As we have discussed in our overview of IVF and blastocyst transfer, we hope to fertilize more eggs than we use, so that we can transfer the strongest embryos in the hope of implantation and pregnancy. If, prior to embryo transfer, there are several viable embryos, you have the option of electing to freeze — cryogenically preserve — these embryos for future IVF procedures or to donate to other parents looking to conceive.
Why are there extra embryos?
IVF and egg donation cycles can often produce more embryos than you may wish to have transferred. In recent years, we have been able to transfer fewer embryos than in the past while maintaining the pregnancy rate and lowering the multiple gestation rate. It is possible to cryopreserve these extra embryos by storing them in liquid nitrogen. The cryopreserved embryos can be thawed and transferred into the uterus at a later date. The first reported pregnancy in humans from frozen embryos was in 1983, with the first birth occurring the following year.
We will let you know around the time of your fresh embryo transfer whether your remaining embryos are of a sufficiently high quality for cryopreservation, which is done on site in our Edison office. If you conceived during the initial IVF or egg donation treatment and then you achieve a frozen embryo transfer pregnancy, you may have a set of twins or triplets born months or years apart!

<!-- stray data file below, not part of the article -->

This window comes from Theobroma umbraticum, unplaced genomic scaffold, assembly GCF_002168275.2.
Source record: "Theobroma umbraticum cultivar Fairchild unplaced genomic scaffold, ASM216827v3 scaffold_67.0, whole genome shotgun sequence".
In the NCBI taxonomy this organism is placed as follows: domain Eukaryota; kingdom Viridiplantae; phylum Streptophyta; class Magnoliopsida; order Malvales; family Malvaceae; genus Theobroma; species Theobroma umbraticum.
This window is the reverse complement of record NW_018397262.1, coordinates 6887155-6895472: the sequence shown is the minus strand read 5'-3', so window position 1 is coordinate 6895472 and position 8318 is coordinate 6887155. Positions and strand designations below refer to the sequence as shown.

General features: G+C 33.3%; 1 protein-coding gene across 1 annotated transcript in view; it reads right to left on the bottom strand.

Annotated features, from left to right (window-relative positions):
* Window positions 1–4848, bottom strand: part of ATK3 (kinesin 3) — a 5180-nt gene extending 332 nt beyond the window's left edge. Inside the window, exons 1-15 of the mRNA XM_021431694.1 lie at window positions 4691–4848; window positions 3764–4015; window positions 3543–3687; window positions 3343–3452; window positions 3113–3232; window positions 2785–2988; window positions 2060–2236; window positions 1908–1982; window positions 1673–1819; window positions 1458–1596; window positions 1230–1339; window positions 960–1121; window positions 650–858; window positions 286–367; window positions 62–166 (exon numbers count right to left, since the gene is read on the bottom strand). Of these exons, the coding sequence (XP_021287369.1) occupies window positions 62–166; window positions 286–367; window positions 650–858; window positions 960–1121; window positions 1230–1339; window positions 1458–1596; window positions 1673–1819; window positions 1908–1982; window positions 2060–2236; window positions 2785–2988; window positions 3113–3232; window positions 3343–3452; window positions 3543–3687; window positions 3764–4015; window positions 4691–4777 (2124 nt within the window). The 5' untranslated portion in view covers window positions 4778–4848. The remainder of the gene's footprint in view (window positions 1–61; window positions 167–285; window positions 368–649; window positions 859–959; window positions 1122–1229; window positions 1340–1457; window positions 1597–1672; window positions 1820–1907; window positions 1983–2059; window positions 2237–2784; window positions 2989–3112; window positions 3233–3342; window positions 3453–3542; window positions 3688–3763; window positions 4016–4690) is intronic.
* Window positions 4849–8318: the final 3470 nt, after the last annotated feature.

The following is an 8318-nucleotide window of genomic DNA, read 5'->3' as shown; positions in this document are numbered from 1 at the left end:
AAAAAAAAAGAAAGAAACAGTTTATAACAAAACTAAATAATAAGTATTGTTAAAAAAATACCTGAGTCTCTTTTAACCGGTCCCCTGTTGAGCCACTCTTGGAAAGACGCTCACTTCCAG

The implantation rate of the surviving thawed embryos is similar to the fresh embryos. The complexity and the cost of frozen embryo transfer are greatly reduced compared with repeating the full IVF or egg donation treatments. The main emphasis of the process of frozen embryo transfer is on the preparation of endometrial lining and its synchronization to receive and support the frozen-thawed embryos.
The transfer of cryopreserved/thawed embryos consists of:
- Preparation of endometrial lining
- Thawing and culture of cryopreserved embryos
- Transfer of the surviving embryos into the uterus
- Establishment of pregnancy
How will my embryos be frozen?
Many IVF clinics (including ours) are currently doing most of their embryo freezing at the blastocyst stage. There has been a recent trend in the IVF world away from the traditional slow freezing method that has been used since the 1980’s. Vitrification for IVF embryo freezing is becoming a more widely used technology. Vitrification is ultra-rapid IVF embryo freezing instead of the traditional slow freezing process. We started vitrification of blastocysts in our IVF lab in 2008 and have seen excellent post-thaw embryo survival and high pregnancy rates after frozen transfer procedures. There is no increase in birth defects among frozen-thawed embryo pregnancies compared with spontaneous conception pregnancies.